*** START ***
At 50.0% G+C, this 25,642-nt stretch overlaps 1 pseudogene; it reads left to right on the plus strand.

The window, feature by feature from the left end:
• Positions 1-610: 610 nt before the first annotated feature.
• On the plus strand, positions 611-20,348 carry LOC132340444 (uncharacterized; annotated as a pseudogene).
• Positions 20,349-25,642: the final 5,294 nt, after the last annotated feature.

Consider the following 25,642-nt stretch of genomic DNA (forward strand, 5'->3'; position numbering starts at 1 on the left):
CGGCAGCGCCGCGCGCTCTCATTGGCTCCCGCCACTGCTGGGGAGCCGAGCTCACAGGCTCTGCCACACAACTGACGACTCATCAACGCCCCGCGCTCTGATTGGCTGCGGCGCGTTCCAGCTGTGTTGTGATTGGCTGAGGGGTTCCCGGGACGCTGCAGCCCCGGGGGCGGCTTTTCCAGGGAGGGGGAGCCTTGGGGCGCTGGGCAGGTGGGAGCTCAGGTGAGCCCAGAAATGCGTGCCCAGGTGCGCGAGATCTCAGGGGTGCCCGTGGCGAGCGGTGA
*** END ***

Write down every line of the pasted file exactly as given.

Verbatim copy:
At 50.0% G+C, this 25,642-nt stretch overlaps 1 pseudogene; it reads left to right on the plus strand.

The window, feature by feature from the left end:
• Positions 1-610: 610 nt before the first annotated feature.
• On the plus strand, positions 611-20,348 carry LOC132340444 (uncharacterized; annotated as a pseudogene).
• Positions 20,349-25,642: the final 5,294 nt, after the last annotated feature.

Consider the following 25,642-nt stretch of genomic DNA (forward strand, 5'->3'; position numbering starts at 1 on the left):
CGGCAGCGCCGCGCGCTCTCATTGGCTCCCGCCACTGCTGGGGAGCCGAGCTCACAGGCTCTGCCACACAACTGACGACTCATCAACGCCCCGCGCTCTGATTGGCTGCGGCGCGTTCCAGCTGTGTTGTGATTGGCTGAGGGGTTCCCGGGACGCTGCAGCCCCGGGGGCGGCTTTTCCAGGGAGGGGGAGCCTTGGGGCGCTGGGCAGGTGGGAGCTCAGGTGAGCCCAGAAATGCGTGCCCAGGTGCGCGAGATCTCAGGGGTGCCCGTGGCGAGCGGTGA